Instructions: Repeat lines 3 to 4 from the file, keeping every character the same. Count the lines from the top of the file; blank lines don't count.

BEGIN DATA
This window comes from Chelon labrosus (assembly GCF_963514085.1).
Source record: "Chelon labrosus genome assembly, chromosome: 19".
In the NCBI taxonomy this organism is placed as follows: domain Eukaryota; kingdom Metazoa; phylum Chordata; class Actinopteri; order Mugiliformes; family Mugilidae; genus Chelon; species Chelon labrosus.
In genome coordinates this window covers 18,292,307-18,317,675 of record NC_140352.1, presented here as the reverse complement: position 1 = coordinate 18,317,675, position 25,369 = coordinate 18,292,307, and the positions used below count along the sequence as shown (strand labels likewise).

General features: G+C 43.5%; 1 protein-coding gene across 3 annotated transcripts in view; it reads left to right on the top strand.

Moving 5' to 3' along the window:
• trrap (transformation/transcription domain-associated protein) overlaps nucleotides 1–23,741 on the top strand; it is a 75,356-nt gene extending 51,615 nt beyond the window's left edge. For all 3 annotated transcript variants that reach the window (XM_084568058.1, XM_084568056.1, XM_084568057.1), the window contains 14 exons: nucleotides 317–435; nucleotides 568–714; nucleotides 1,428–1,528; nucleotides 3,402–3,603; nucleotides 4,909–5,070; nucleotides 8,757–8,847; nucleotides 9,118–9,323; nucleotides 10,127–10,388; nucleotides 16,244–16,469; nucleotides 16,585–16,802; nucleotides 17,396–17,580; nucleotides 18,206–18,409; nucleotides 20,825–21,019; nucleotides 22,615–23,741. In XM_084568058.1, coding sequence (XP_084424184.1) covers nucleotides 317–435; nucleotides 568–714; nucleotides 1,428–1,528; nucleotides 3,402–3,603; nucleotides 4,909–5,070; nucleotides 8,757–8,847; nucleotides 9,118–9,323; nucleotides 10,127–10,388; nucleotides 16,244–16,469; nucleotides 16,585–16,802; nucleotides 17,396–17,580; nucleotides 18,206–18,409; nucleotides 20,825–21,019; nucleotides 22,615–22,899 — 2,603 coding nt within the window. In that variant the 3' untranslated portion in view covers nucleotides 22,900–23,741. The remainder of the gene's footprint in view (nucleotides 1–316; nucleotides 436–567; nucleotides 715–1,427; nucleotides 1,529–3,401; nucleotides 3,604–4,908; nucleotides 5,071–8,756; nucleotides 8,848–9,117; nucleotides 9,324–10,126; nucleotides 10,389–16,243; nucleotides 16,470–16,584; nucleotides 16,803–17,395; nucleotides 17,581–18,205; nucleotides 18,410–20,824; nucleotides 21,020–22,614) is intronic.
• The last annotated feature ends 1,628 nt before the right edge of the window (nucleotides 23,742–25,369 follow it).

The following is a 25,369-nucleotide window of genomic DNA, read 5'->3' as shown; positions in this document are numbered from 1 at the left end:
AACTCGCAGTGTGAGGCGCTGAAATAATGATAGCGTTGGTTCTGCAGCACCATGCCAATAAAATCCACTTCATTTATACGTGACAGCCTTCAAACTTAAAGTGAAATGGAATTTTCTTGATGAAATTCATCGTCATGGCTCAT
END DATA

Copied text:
In the NCBI taxonomy this organism is placed as follows: domain Eukaryota; kingdom Metazoa; phylum Chordata; class Actinopteri; order Mugiliformes; family Mugilidae; genus Chelon; species Chelon labrosus.
In genome coordinates this window covers 18,292,307-18,317,675 of record NC_140352.1, presented here as the reverse complement: position 1 = coordinate 18,317,675, position 25,369 = coordinate 18,292,307, and the positions used below count along the sequence as shown (strand labels likewise).